Posted on July 14, 2014 by Dara Rosenblatt
From my blog:
While living in Tel Aviv last month I had the luxury of spending my time at ulpan (intensive Hebrew study), for four days a week, four hours a day. In June, I relaxed, studied my Hebrew, went to the beach, frequented some amazing cafes, and generally just enjoyed my vacation and the break from the crazy schedule that I have throughout the academic year. I walked freely around Tel Aviv during the day and at night, by myself, with friends, and I had no qualms about it.
Knowing that I was moving to Jerusalem for my second month in Israel I anticipated a change. I knew that Jerusalem was a holy city, a place where the Jewish traditions were observed by the majority. I was ready to have a more “religious” experience, knowing that I would be surrounded by observant Jews and a community where I would truly feel at home.
Since arriving in Jerusalem I have adjusted to a very different lifestyle than in Tel Aviv. I am no longer surrounded by men and women in bathing suits on the beach, but rather men in black hats and women in long skirts. I am no longer going to a cafe on a Saturday afternoon to meet friends, but rather I am going to a Shabbat lunch in the neighborhood after morning services at one of the many spirited, orthodox synagogues. I am no longer waking up late during the week and spending my afternoons at ulpan, but rather I am studying from the morning until late afternoon in the Beit Midrash at the Pardes Institute for Jewish Studies. Everything that I anticipated before my arrival in Jerusalem has come to fruition, except for one thing…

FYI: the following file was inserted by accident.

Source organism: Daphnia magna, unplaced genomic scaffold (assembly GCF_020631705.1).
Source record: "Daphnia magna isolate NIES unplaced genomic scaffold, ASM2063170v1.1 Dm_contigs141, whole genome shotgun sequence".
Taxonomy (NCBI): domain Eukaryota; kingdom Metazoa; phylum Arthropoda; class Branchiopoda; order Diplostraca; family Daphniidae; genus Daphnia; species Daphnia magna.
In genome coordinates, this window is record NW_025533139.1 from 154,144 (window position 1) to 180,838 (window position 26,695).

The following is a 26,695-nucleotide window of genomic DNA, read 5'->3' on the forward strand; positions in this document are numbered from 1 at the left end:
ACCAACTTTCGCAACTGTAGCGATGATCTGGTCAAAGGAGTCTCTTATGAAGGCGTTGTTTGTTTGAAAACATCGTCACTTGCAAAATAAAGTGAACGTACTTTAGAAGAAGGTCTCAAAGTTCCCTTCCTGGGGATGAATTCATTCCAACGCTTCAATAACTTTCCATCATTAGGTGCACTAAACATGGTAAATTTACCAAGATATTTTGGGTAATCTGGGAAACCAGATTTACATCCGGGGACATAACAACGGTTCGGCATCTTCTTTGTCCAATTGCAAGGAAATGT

Sirens. After the bodies of the three young boys were found, may their souls rest in peace, a continuous stream of conflict began. As the riots near the Old City of Jerusalem started, the tension heightened. Since the riots and many other violent acts, Israel is now tied up in warfare with Hamas and the government of the Gaza Strip.
For as long as I can remember the Gaza Strip has always been the root of violence for Israel and its military. (With my limited knowledge of the politics between Gaza and Israel, I am going to refrain from a political conversation here, but as always don’t hesitate to contact me separately if you have comments, questions, or you just want to discuss.)
Being here during this tense time, while rockets are being fired into Israel’s land on a daily basis is very scary. I never anticipated being so afraid to walk down the street by myself out of fear that a siren will go off and a shelter won’t be close by. I never anticipated feeling helpless as an American citizen living in Israel, knowing that I have absolutely no control or ability to help the current situation. And though I never anticipated living here during such a difficult and scary time, I feel as though I wouldn’t want to be anywhere else.
This summer I am currently a participant in the Pardes Institute for Jewish Studies three-week summer program. As I begin my second week in the program I find myself anticipating class every morning, waking up to start a day of intensive Jewish learning. I’ve begun to delve into pages of Talmud and learn with a chevruta (study partner). The motto is: Keep Calm and Study Talmud. My focus and drive to study the Jewish text has given me the opportunity to cultivate and strengthen my love for Jewish learning. I anticipated that I would enjoy Pardes, but I didn’t anticipate falling in love with Pardes; and I’m not just talking about the learning, but I’m talking about the people, the community of faculty and fellow participants.
My levels of anticipation have fluctuated up and down throughout my time here in Jerusalem and I know that the anticipation will continue. My emotions are heightened by the current situation and I pray every day that peace will be among us soon. Let us all anticipate the end to the violence and that we may continue to learn and grow from the many challenging experiences we have in our lives.
Sending very large hugs from the holy city of Jerusalem,
PS I also did not anticipate having a siren go off on my birthday. Definitely an interesting addition to my celebrations yesterday!